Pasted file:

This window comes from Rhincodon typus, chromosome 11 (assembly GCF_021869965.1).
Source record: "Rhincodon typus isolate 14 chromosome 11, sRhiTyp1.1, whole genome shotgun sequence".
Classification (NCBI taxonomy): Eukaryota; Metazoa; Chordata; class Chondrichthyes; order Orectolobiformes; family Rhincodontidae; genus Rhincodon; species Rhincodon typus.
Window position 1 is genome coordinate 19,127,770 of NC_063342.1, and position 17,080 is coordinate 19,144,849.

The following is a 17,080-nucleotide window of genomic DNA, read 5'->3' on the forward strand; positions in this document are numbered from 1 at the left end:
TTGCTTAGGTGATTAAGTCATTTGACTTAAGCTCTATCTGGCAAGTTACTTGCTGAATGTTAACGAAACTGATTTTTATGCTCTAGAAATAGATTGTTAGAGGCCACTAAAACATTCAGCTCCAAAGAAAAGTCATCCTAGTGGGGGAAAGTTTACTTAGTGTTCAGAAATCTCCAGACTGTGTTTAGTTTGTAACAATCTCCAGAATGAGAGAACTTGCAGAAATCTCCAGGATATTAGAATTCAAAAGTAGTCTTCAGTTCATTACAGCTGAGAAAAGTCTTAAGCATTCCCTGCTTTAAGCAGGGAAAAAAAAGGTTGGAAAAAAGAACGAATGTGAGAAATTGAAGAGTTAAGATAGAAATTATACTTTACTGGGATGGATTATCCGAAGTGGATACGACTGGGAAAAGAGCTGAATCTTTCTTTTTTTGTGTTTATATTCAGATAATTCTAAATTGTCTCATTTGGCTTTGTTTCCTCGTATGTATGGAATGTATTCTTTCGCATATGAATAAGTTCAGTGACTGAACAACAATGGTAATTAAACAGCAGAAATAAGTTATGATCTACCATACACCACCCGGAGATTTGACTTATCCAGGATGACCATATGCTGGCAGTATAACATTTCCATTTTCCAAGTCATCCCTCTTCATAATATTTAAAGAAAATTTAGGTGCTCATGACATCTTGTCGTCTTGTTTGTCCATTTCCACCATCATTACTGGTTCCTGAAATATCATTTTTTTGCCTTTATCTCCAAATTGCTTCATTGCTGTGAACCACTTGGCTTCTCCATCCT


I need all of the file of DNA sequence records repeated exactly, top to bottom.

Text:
This window comes from Rhincodon typus, chromosome 11 (assembly GCF_021869965.1).
Source record: "Rhincodon typus isolate 14 chromosome 11, sRhiTyp1.1, whole genome shotgun sequence".
Classification (NCBI taxonomy): Eukaryota; Metazoa; Chordata; class Chondrichthyes; order Orectolobiformes; family Rhincodontidae; genus Rhincodon; species Rhincodon typus.
Window position 1 is genome coordinate 19,127,770 of NC_063342.1, and position 17,080 is coordinate 19,144,849.

The following is a 17,080-nucleotide window of genomic DNA, read 5'->3' on the forward strand; positions in this document are numbered from 1 at the left end:
TTGCTTAGGTGATTAAGTCATTTGACTTAAGCTCTATCTGGCAAGTTACTTGCTGAATGTTAACGAAACTGATTTTTATGCTCTAGAAATAGATTGTTAGAGGCCACTAAAACATTCAGCTCCAAAGAAAAGTCATCCTAGTGGGGGAAAGTTTACTTAGTGTTCAGAAATCTCCAGACTGTGTTTAGTTTGTAACAATCTCCAGAATGAGAGAACTTGCAGAAATCTCCAGGATATTAGAATTCAAAAGTAGTCTTCAGTTCATTACAGCTGAGAAAAGTCTTAAGCATTCCCTGCTTTAAGCAGGGAAAAAAAAGGTTGGAAAAAAGAACGAATGTGAGAAATTGAAGAGTTAAGATAGAAATTATACTTTACTGGGATGGATTATCCGAAGTGGATACGACTGGGAAAAGAGCTGAATCTTTCTTTTTTTGTGTTTATATTCAGATAATTCTAAATTGTCTCATTTGGCTTTGTTTCCTCGTATGTATGGAATGTATTCTTTCGCATATGAATAAGTTCAGTGACTGAACAACAATGGTAATTAAACAGCAGAAATAAGTTATGATCTACCATACACCACCCGGAGATTTGACTTATCCAGGATGACCATATGCTGGCAGTATAACATTTCCATTTTCCAAGTCATCCCTCTTCATAATATTTAAAGAAAATTTAGGTGCTCATGACATCTTGTCGTCTTGTTTGTCCATTTCCACCATCATTACTGGTTCCTGAAATATCATTTTTTTGCCTTTATCTCCAAATTGCTTCATTGCTGTGAACCACTTGGCTTCTCCATCCT